The numbers are found in a study, conducted by economist Loren Scott and released Monday by the Louisiana Mid-Continent Oil and Gas Association.
Findings also indicate Louisiana is the No. 1 producer of crude oil (including federal Outer Continental Shelf production), No. 2 among the states in petroleum refining capacity and the No. 3 producer of natural gas among the 50 states.
“These findings make a compelling case about the major role the extraction, refining and pipeline industries play in the state economy, particularly relative to jobs,” LMOGA President Chris John said in a news release. “On average, the job multiplier for these three industries is five. That is, for every job created in these sectors, four additional jobs are created through other sectors in the state. In today’s economy, the significance of that statistic is huge.”
Another measure of the industry’s impact on Louisiana is the value-added benefit. Value-added is a broader measure of the total income created directly in an industry. Scott’s report estimates the value added impact of the oil and gas extraction sector is $43 billion in total income. The refining sector’s value added in 2009 was $11.4 billion.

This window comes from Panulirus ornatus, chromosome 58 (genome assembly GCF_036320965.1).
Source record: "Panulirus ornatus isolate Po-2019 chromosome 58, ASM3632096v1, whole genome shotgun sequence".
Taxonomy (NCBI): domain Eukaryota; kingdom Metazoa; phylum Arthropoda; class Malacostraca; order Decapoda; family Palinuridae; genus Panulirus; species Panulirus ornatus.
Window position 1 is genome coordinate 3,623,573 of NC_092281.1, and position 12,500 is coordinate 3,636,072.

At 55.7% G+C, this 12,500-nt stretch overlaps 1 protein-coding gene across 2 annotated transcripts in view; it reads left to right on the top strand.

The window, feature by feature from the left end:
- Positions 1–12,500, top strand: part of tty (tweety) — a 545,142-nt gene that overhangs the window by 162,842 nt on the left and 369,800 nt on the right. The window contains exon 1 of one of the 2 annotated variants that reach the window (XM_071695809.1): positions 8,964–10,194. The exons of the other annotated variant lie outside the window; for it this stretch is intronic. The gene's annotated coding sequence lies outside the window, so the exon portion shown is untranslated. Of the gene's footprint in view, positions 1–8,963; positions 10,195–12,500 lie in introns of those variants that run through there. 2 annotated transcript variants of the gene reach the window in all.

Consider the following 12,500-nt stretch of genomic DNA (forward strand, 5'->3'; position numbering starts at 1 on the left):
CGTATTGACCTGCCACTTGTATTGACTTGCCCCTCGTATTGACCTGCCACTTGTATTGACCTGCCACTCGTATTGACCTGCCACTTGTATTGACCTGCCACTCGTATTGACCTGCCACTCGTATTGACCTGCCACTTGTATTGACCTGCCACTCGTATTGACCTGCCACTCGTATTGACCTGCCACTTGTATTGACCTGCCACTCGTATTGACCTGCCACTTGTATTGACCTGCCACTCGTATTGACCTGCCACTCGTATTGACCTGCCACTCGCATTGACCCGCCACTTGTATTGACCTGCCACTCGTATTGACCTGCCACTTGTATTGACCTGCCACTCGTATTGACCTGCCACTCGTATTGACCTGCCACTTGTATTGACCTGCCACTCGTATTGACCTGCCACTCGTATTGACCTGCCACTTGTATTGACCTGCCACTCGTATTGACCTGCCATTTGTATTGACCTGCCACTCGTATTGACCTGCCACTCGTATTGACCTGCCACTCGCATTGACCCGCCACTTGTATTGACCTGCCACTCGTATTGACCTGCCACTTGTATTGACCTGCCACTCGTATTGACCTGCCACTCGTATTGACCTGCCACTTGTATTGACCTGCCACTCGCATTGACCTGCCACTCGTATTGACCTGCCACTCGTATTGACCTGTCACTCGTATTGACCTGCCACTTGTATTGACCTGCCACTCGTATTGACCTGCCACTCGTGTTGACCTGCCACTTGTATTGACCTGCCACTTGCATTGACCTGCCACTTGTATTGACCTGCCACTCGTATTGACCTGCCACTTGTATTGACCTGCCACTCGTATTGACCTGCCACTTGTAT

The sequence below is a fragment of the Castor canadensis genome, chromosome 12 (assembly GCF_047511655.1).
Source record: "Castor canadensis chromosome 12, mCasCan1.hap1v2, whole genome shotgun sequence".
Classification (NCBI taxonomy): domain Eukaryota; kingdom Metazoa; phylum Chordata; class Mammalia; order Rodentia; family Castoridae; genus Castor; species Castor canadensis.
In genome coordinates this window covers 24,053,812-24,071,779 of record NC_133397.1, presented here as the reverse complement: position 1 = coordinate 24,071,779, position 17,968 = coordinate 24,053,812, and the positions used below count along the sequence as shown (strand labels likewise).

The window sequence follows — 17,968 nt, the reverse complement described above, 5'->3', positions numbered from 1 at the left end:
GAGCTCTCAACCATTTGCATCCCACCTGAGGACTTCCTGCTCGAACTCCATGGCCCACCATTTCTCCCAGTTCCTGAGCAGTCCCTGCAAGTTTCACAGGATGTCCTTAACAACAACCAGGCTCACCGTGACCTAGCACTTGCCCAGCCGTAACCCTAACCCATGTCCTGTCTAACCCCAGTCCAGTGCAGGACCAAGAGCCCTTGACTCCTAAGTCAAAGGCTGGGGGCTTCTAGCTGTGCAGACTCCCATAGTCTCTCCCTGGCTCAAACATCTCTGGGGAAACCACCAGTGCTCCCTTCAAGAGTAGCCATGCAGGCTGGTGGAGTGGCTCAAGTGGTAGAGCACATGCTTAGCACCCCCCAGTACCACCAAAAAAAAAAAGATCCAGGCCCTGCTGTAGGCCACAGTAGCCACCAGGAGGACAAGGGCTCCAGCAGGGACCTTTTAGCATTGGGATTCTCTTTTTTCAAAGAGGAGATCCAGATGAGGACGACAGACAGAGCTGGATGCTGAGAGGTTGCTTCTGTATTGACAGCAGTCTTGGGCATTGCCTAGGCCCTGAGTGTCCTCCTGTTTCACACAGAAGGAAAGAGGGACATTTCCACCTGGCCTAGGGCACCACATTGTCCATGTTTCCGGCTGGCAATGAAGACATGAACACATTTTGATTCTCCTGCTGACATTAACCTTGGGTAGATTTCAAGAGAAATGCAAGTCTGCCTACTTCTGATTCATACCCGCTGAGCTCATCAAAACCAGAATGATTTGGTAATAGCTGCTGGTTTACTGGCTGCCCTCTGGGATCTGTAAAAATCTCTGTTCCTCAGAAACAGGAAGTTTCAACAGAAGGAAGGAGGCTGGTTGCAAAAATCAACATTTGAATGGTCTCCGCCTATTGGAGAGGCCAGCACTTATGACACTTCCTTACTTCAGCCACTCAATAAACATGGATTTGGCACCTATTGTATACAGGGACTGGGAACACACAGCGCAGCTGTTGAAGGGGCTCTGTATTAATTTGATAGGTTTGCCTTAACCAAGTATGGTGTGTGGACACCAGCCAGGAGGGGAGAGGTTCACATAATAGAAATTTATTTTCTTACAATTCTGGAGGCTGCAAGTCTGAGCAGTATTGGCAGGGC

The extraction, refining and pipeline industries revenue make up a significant portion of state income, with nearly $1.4 billion in state taxes and fees in the 2010 fiscal year alone.
Through the $16.1 billion in household earnings generated by these three industries, state government indirectly was able to collect an additional $1.13 trillion in taxes in the 2010 fiscal year, for a total boost to the state treasury of $2.5 billion in the 2010 fiscal year.
A very conservative estimate is that these three industries directly paid $298 million in ad valorem taxes to local governments in the state in 2009.
Further, the $16.1 billion in household earnings generated by these three industries added approximately $707 million indirectly to the treasuries of local governments in during the 2010 fiscal year, for a total of just over $1 billion contributed to local government treasuries.
“Louisiana won the flip of the coin when it came to the geographical distribution of natural resources, and this data clearly demonstrates the development of these resources by industry have had staggering direct and indirect impacts across all parishes of the state,” Scott in the release.
According to Scott’s report, energy jobs and earnings were found in all of Louisiana’s 64 parishes in 2010. Further, there were 15 parishes with more than 1,000 workers employed in these three industries.